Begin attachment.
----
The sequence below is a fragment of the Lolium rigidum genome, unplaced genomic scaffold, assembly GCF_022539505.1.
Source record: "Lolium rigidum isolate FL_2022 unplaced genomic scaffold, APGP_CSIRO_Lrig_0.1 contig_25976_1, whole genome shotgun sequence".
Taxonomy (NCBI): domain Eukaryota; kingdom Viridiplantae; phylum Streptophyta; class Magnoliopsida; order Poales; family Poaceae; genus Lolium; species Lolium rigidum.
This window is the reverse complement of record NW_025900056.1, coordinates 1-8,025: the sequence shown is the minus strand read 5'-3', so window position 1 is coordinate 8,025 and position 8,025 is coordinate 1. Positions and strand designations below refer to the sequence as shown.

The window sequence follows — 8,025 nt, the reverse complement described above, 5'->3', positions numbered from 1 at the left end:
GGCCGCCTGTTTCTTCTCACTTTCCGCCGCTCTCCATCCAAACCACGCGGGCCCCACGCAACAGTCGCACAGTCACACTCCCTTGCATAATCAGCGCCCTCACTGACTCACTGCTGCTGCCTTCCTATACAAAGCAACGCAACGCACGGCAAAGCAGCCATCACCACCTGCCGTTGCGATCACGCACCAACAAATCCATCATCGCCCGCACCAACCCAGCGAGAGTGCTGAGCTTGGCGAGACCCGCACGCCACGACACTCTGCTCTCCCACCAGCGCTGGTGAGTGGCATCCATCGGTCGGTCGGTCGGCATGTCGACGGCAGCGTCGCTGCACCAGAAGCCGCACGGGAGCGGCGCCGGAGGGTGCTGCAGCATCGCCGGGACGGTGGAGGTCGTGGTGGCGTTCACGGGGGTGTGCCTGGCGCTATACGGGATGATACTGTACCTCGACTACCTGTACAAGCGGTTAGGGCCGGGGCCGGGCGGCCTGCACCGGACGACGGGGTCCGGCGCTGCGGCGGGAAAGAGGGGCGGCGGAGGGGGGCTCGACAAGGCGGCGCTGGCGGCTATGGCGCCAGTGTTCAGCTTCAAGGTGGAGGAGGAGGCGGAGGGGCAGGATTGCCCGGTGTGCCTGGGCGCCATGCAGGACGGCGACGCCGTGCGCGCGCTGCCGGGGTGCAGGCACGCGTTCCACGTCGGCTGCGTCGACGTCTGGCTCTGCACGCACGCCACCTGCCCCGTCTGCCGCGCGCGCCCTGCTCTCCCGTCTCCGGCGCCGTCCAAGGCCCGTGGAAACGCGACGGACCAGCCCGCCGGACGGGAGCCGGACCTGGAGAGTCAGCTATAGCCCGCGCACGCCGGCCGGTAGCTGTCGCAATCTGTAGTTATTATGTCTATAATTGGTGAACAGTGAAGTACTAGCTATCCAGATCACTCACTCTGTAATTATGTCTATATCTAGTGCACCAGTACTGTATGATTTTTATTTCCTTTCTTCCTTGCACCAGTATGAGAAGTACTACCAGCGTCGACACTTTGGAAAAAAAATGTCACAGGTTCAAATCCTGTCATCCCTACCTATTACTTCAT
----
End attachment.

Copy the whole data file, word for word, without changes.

The sequence below is a fragment of the Lolium rigidum genome, unplaced genomic scaffold, assembly GCF_022539505.1.
Source record: "Lolium rigidum isolate FL_2022 unplaced genomic scaffold, APGP_CSIRO_Lrig_0.1 contig_25976_1, whole genome shotgun sequence".
Taxonomy (NCBI): domain Eukaryota; kingdom Viridiplantae; phylum Streptophyta; class Magnoliopsida; order Poales; family Poaceae; genus Lolium; species Lolium rigidum.
This window is the reverse complement of record NW_025900056.1, coordinates 1-8,025: the sequence shown is the minus strand read 5'-3', so window position 1 is coordinate 8,025 and position 8,025 is coordinate 1. Positions and strand designations below refer to the sequence as shown.

The window sequence follows — 8,025 nt, the reverse complement described above, 5'->3', positions numbered from 1 at the left end:
GGCCGCCTGTTTCTTCTCACTTTCCGCCGCTCTCCATCCAAACCACGCGGGCCCCACGCAACAGTCGCACAGTCACACTCCCTTGCATAATCAGCGCCCTCACTGACTCACTGCTGCTGCCTTCCTATACAAAGCAACGCAACGCACGGCAAAGCAGCCATCACCACCTGCCGTTGCGATCACGCACCAACAAATCCATCATCGCCCGCACCAACCCAGCGAGAGTGCTGAGCTTGGCGAGACCCGCACGCCACGACACTCTGCTCTCCCACCAGCGCTGGTGAGTGGCATCCATCGGTCGGTCGGTCGGCATGTCGACGGCAGCGTCGCTGCACCAGAAGCCGCACGGGAGCGGCGCCGGAGGGTGCTGCAGCATCGCCGGGACGGTGGAGGTCGTGGTGGCGTTCACGGGGGTGTGCCTGGCGCTATACGGGATGATACTGTACCTCGACTACCTGTACAAGCGGTTAGGGCCGGGGCCGGGCGGCCTGCACCGGACGACGGGGTCCGGCGCTGCGGCGGGAAAGAGGGGCGGCGGAGGGGGGCTCGACAAGGCGGCGCTGGCGGCTATGGCGCCAGTGTTCAGCTTCAAGGTGGAGGAGGAGGCGGAGGGGCAGGATTGCCCGGTGTGCCTGGGCGCCATGCAGGACGGCGACGCCGTGCGCGCGCTGCCGGGGTGCAGGCACGCGTTCCACGTCGGCTGCGTCGACGTCTGGCTCTGCACGCACGCCACCTGCCCCGTCTGCCGCGCGCGCCCTGCTCTCCCGTCTCCGGCGCCGTCCAAGGCCCGTGGAAACGCGACGGACCAGCCCGCCGGACGGGAGCCGGACCTGGAGAGTCAGCTATAGCCCGCGCACGCCGGCCGGTAGCTGTCGCAATCTGTAGTTATTATGTCTATAATTGGTGAACAGTGAAGTACTAGCTATCCAGATCACTCACTCTGTAATTATGTCTATATCTAGTGCACCAGTACTGTATGATTTTTATTTCCTTTCTTCCTTGCACCAGTATGAGAAGTACTACCAGCGTCGACACTTTGGAAAAAAAATGTCACAGGTTCAAATCCTGTCATCCCTACCTATTACTTCAT